BUCSAFE Update from the President
We have successfully made it to the end of another semester in the wake of a global pandemic. I don’t know about you, but I never imagined that we would still be talking about COVID-19 going into 2022. But I have been increasingly impressed by the grit of our campus family, and I can’t thank you enough for your willingness to do what we had to do to accomplish our mission. We have endured this race, and we will continue to survive and advance with the heart of a champion and the mind of Christ. Well done, Bucs.
Now I have the privilege of announcing the final scholarship winner from our Community Immunity Challenge. Savannah Culp, a sophomore nursing major, is the blessed recipient of $5,000 for her spring semester. This Buc has had the unique opportunity to see how COVID ravaged the hospitals during clinical experience.
“I entered the front lines of COVID-19 this previous summer and was exposed to the hardcore truth. Patients maxed out on oxygen and medications, hazmat suits lying everywhere, and alarms going off from heart rates flatlining. Codes, masks saturated in tears, and the look of defeat on nurses’ faces was a normal thing on the unit. One of our patients went from watching football games (a young married guy with two kids) to having his spouse draped over him with tears pouring down her face. I was devastated when I had to help place his lifeless body into a body bag to be sent to the morgue. This was when I decided to get vaccinated. I respect other people’s views and understand why the vaccine is still such a controversial issue. However, I felt as if I should get it because of working on a unit with such sick patients. The fear of being responsible for someone becoming this ill is real for me.”Savannah Culp, sophomore, nursing
The Omicron variant has initiated more questions for our world. As indicated in last week’s email, much remains to be answered with this variant of concern. One topic that pervades the headlines is that of “immune escape.” We still do not know if a variant-specific booster will be needed to enhance the protection from original vaccines. However, research suggests that vaccine-induced responses remain intact. We should all pray to that end.
Community transmission levels, unfortunately, have risen in the neighboring Dorchester County (High). Berkeley and Charleston remain at Moderate and Substantial levels, respectively.
Here are our numbers as of December 7, 2021:
- TOTAL NUMBER OF STUDENTS IN ISOLATION: 16
Of these 16 students, 0 are being housed on campus, and 16 are isolating off campus. 10 are confirmed positive.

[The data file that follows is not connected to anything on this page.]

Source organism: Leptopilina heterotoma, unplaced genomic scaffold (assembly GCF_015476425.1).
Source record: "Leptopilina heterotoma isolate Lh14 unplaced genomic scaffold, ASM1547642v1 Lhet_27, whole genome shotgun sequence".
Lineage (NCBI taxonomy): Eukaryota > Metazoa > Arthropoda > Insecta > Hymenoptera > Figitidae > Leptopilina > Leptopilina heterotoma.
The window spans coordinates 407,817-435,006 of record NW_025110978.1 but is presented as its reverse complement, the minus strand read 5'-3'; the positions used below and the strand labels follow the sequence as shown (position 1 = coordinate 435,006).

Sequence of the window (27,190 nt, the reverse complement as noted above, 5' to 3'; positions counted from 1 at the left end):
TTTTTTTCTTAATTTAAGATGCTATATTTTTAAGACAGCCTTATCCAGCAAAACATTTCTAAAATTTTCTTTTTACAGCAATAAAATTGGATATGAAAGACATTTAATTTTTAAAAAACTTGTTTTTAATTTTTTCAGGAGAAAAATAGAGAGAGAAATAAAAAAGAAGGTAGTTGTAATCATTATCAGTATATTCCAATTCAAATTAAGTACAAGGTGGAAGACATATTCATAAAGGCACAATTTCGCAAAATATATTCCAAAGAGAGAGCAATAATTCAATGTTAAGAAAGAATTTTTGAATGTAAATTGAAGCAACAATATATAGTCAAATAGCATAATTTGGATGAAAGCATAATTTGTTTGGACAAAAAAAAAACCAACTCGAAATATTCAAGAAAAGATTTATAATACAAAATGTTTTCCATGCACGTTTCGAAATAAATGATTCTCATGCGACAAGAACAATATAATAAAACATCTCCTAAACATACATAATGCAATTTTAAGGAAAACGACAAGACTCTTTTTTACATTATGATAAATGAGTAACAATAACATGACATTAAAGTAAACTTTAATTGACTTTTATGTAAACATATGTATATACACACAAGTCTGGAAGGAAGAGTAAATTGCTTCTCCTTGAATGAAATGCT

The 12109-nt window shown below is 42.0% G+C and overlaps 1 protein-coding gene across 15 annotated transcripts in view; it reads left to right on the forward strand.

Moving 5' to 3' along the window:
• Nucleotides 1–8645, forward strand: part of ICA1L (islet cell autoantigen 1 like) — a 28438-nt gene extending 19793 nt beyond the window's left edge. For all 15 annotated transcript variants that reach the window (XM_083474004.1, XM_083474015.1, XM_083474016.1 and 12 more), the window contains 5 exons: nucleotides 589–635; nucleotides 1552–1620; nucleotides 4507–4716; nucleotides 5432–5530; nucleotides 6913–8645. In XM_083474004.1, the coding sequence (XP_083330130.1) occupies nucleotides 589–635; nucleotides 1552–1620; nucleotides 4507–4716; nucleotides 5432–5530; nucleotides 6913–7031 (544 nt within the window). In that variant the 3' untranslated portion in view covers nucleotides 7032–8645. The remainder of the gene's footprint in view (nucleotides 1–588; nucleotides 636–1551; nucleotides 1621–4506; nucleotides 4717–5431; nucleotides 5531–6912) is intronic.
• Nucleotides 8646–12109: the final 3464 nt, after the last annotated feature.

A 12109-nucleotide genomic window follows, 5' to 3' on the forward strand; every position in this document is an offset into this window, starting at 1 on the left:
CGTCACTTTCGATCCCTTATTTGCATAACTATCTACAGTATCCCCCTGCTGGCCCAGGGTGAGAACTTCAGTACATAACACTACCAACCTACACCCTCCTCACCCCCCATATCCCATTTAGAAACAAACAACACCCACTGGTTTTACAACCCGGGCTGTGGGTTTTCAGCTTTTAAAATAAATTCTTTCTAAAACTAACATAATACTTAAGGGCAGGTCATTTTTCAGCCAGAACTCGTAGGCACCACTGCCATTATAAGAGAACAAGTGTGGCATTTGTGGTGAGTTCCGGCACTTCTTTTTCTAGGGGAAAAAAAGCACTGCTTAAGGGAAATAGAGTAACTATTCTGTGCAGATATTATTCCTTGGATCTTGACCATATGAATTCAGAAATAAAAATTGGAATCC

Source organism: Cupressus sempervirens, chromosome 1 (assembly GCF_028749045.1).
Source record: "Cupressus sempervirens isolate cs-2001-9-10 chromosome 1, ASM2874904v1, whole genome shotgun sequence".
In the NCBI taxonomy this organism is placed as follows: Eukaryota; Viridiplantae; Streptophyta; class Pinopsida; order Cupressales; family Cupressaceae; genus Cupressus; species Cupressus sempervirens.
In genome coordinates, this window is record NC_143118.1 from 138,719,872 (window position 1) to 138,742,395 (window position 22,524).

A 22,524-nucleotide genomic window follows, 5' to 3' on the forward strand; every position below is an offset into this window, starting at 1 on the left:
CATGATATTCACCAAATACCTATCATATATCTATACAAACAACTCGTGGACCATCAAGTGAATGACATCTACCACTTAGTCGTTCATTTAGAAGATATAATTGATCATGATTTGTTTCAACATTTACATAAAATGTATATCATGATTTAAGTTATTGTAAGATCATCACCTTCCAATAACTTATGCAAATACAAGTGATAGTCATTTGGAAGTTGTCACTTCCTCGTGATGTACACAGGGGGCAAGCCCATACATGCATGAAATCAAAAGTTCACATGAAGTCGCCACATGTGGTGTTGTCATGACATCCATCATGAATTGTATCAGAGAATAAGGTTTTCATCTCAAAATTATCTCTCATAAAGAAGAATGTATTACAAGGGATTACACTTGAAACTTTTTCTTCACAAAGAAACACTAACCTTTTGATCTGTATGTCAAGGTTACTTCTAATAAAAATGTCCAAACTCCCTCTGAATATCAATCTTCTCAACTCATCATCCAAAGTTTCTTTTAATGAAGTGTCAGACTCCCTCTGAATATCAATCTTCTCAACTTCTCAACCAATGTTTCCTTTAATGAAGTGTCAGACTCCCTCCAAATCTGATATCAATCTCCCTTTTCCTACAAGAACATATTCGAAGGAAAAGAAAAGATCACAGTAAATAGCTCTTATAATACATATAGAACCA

- TOTAL NUMBER OF STUDENTS IN QUARANTINE: 4
Of these 4 students, 0 are being housed on campus, and 4 are quarantining off campus.
- TOTAL NUMBER OF EMPLOYEES IN ISOLATION: 4 (3 confirmed positive)
- TOTAL NUMBER OF EMPLOYEES IN QUARANTINE: 3
ISOLATION is reserved for actively symptomatic or known positive cases, and QUARANTINE is reserved for those who have been identified as a close contact of someone who is positive or who has symptoms. People in QUARANTINE are NOT ill – we are simply watching them to ensure they do not become symptomatic. LEARN MORE
Community Immunity Status
As of December 8, 2021:
- Students: 43.6%
- Faculty and Staff: 74%
- TOTAL: 48.3%
Our goal is to reach 70% community immunity on campus, which includes proof of vaccination and/or evidence of natural immunity among those who have recently been infected with COVID-19. Natural immunity includes those who have had a positive COVID test July 1, 2021, or later.
There will be a temporary pause at the PCR testing site in the football stadium parking lot. We hope to resume the free services starting December 13.
Fetter Health Care, our on-campus healthcare partner, is in the Student Center lot every Wednesday from 11 a.m. – 4 p.m. In addition to walk-up appointments for your medical needs, Fetter offers immunizations and rapid testing with advance notice. To book vaccines, COVID tests, or to schedule an appointment off campus, call 843-466-6129.
Please continue to reach out to Dr. Laurel Glover if you’re experiencing symptoms, have been exposed to the virus, or otherwise find it necessary to pursue testing. Do NOT go to class or to work if you feel sick. Take care of yourself and others by staying home.
Event and Meeting Guidelines
In planning any event on or off campus, employees and students must submit their proposal at least two weeks prior via the Event Form. Please do not email your event to the task force. It is important to submit via the application link in order to receive a timely response.
With COVID numbers on a current decline and Community Immunity percentages on the rise, the task force recommended a few changes to our guidelines:
- Visitors may not attend events at CSU, with the exception of the Office of Enrollment and outdoor sporting events.
- Lightsey Chapel’s maximum capacity increased to 750 (50% of seating) on Wednesday, November 10, 2021.
- All campus meetings are highly recommended to be conducted virtually for now. However, meetings may be conducted in person and indoors in small numbers, with masks. Food is best served and eaten outdoors.
This will likely be the last BUCSAFE update until the new year. The University Pandemic Task Force will continue to dive deep into the latest data and make recommendations over the break. We will certainly press on toward the spring semester with continued hope and constant prayer. Fortunately, our hope is in Christ—the living Hope whose birth we celebrate soon.
Merry Christmas! And, as always, Bucs, let’s spread the Word, not the virus.